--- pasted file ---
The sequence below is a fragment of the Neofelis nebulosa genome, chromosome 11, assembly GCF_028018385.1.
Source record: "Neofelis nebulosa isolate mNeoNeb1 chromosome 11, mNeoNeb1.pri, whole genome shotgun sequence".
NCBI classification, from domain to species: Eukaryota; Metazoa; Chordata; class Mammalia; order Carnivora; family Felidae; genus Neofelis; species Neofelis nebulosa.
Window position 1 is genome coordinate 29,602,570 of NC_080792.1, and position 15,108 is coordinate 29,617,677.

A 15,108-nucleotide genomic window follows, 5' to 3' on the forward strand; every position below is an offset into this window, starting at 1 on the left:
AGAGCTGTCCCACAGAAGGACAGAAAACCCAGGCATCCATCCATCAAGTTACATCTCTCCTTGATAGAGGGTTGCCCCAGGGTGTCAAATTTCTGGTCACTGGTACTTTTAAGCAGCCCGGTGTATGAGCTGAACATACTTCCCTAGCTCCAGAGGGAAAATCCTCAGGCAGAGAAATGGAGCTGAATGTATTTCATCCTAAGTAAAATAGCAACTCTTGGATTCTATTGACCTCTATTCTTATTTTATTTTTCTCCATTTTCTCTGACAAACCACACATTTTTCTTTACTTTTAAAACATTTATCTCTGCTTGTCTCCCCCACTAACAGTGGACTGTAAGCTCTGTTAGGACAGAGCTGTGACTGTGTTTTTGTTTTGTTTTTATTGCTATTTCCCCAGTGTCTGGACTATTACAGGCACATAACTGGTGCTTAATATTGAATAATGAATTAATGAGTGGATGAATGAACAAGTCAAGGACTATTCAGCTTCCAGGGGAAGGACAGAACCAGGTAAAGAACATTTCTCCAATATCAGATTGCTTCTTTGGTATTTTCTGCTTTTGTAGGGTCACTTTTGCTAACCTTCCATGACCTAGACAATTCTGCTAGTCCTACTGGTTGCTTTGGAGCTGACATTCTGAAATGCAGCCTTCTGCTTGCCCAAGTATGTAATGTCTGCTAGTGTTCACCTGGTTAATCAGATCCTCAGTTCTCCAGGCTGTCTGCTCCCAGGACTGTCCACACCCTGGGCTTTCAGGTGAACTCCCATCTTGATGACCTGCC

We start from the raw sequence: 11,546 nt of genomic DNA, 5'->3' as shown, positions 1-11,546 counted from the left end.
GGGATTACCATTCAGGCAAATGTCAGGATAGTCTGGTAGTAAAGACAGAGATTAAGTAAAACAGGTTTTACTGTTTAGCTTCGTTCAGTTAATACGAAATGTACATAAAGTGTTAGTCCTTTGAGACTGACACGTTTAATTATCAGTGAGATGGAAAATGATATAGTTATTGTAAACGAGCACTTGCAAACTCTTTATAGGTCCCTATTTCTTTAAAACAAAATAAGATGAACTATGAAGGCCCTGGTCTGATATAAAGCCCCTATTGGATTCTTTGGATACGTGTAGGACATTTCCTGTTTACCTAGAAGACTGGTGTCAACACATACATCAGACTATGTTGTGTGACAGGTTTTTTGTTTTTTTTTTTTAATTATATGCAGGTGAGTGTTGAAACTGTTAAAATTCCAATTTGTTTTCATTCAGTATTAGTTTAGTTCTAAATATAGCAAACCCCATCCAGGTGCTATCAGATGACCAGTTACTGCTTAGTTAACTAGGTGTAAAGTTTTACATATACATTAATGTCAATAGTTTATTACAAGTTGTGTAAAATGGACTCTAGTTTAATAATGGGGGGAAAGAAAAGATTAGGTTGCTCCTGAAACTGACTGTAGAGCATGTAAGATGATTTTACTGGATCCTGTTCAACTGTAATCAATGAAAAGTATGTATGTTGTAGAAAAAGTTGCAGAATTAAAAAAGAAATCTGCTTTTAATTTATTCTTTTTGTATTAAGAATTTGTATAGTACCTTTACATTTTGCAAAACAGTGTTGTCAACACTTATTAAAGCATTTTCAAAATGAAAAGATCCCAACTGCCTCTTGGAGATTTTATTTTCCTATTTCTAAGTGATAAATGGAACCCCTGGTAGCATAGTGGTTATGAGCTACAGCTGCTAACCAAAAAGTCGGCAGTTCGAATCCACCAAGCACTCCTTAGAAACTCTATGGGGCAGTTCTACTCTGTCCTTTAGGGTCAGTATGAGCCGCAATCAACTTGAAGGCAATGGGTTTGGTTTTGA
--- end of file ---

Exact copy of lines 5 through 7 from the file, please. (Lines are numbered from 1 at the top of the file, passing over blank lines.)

A 15,108-nucleotide genomic window follows, 5' to 3' on the forward strand; every position below is an offset into this window, starting at 1 on the left:
AGAGCTGTCCCACAGAAGGACAGAAAACCCAGGCATCCATCCATCAAGTTACATCTCTCCTTGATAGAGGGTTGCCCCAGGGTGTCAAATTTCTGGTCACTGGTACTTTTAAGCAGCCCGGTGTATGAGCTGAACATACTTCCCTAGCTCCAGAGGGAAAATCCTCAGGCAGAGAAATGGAGCTGAATGTATTTCATCCTAAGTAAAATAGCAACTCTTGGATTCTATTGACCTCTATTCTTATTTTATTTTTCTCCATTTTCTCTGACAAACCACACATTTTTCTTTACTTTTAAAACATTTATCTCTGCTTGTCTCCCCCACTAACAGTGGACTGTAAGCTCTGTTAGGACAGAGCTGTGACTGTGTTTTTGTTTTGTTTTTATTGCTATTTCCCCAGTGTCTGGACTATTACAGGCACATAACTGGTGCTTAATATTGAATAATGAATTAATGAGTGGATGAATGAACAAGTCAAGGACTATTCAGCTTCCAGGGGAAGGACAGAACCAGGTAAAGAACATTTCTCCAATATCAGATTGCTTCTTTGGTATTTTCTGCTTTTGTAGGGTCACTTTTGCTAACCTTCCATGACCTAGACAATTCTGCTAGTCCTACTGGTTGCTTTGGAGCTGACATTCTGAAATGCAGCCTTCTGCTTGCCCAAGTATGTAATGTCTGCTAGTGTTCACCTGGTTAATCAGATCCTCAGTTCTCCAGGCTGTCTGCTCCCAGGACTGTCCACACCCTGGGCTTTCAGGTGAACTCCCATCTTGATGACCTGCC

We start from the raw sequence: 11,546 nt of genomic DNA, 5'->3' as shown, positions 1-11,546 counted from the left end.